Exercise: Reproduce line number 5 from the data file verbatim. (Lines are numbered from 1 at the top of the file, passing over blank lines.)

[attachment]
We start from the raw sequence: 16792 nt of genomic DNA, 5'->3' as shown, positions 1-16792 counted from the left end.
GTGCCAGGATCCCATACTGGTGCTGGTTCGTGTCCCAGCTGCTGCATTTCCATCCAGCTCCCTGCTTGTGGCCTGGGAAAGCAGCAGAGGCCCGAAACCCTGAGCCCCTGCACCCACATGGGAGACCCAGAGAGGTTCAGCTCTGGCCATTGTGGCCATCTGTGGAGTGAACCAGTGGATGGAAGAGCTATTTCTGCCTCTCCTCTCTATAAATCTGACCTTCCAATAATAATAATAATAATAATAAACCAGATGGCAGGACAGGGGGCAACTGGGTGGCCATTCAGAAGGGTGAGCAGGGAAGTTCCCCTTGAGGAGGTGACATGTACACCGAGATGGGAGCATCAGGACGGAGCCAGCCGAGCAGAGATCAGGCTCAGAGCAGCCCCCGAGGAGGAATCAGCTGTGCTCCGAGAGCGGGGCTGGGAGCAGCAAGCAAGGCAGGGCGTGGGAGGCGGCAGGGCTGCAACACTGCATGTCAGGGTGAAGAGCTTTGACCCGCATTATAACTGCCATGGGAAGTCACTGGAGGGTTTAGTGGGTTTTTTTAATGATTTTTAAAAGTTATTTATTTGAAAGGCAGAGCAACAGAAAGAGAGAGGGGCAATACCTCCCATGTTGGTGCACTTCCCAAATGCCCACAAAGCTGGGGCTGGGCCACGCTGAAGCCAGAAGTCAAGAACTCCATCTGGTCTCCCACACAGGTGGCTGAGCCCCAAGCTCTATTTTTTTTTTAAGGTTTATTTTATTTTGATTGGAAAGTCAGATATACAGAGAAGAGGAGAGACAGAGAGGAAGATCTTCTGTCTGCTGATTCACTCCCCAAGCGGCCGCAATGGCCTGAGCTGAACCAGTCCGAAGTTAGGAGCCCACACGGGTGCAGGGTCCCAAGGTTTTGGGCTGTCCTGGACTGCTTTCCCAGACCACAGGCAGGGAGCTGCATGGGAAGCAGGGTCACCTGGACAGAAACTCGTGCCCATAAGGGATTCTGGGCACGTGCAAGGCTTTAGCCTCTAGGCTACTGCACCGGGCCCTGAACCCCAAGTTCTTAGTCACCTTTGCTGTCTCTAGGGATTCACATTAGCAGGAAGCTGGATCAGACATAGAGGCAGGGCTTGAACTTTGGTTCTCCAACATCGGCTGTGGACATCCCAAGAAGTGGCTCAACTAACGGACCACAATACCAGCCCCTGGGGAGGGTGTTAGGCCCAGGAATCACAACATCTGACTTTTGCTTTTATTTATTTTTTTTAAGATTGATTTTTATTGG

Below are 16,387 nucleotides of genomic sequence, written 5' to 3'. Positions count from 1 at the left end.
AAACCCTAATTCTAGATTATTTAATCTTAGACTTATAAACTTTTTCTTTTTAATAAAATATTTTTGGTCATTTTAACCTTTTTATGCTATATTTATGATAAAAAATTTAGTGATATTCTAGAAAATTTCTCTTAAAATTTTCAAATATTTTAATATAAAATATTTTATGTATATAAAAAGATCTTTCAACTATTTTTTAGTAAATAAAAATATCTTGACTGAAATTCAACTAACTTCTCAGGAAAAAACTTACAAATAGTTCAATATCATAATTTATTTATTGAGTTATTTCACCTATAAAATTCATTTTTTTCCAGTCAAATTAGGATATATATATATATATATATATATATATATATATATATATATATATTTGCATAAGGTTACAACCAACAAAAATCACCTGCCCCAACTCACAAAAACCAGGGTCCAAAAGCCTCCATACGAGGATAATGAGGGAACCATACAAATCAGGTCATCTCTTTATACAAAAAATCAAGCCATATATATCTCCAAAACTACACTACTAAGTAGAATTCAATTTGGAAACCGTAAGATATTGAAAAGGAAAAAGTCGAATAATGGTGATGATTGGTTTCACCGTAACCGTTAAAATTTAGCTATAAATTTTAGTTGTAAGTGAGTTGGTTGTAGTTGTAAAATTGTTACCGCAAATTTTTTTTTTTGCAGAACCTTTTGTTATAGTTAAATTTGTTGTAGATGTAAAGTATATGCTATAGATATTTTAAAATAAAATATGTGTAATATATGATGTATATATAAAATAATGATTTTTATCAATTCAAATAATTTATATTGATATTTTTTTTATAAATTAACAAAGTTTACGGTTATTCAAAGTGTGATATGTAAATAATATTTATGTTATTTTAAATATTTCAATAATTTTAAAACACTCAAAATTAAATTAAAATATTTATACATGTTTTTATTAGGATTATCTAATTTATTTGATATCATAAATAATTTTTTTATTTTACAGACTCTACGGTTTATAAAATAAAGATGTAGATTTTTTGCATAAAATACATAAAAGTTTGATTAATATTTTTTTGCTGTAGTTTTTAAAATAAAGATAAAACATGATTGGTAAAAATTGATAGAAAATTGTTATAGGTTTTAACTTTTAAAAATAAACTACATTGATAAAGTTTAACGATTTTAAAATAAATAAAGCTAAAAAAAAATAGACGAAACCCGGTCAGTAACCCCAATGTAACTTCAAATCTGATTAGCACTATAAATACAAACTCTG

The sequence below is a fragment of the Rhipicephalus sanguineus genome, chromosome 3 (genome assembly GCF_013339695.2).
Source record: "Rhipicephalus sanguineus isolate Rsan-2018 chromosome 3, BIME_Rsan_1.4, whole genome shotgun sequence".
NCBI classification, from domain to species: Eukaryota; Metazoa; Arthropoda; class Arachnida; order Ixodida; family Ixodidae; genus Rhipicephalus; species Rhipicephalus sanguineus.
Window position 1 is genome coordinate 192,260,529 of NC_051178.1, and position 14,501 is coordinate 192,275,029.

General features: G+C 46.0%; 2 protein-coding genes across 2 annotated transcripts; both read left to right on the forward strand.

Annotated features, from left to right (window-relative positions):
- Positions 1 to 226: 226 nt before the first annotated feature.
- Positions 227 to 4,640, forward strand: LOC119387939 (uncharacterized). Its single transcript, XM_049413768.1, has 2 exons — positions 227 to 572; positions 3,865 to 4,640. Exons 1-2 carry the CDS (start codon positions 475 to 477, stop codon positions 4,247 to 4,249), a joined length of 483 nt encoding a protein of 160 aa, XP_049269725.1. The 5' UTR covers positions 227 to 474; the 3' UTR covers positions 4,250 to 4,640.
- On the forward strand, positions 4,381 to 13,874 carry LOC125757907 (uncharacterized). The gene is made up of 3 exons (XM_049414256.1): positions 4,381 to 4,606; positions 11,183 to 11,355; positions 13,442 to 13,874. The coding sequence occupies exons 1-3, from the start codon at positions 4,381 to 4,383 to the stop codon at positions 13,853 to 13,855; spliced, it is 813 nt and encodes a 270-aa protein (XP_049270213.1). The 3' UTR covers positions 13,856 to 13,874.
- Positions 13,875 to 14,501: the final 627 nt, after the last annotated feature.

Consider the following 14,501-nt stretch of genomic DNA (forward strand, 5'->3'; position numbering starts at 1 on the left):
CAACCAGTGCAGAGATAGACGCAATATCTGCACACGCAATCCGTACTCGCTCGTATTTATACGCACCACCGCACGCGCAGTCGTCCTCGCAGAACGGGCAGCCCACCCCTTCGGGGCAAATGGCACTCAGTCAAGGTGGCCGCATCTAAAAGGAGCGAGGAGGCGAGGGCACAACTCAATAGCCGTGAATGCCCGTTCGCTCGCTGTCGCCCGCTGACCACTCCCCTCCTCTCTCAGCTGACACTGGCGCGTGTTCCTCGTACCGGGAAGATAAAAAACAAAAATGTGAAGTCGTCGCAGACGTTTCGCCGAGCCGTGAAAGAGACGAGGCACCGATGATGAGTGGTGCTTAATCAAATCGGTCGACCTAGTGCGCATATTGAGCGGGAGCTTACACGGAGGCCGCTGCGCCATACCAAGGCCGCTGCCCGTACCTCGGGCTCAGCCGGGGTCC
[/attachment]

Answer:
The sequence below is a fragment of the Rhipicephalus sanguineus genome, chromosome 3 (genome assembly GCF_013339695.2).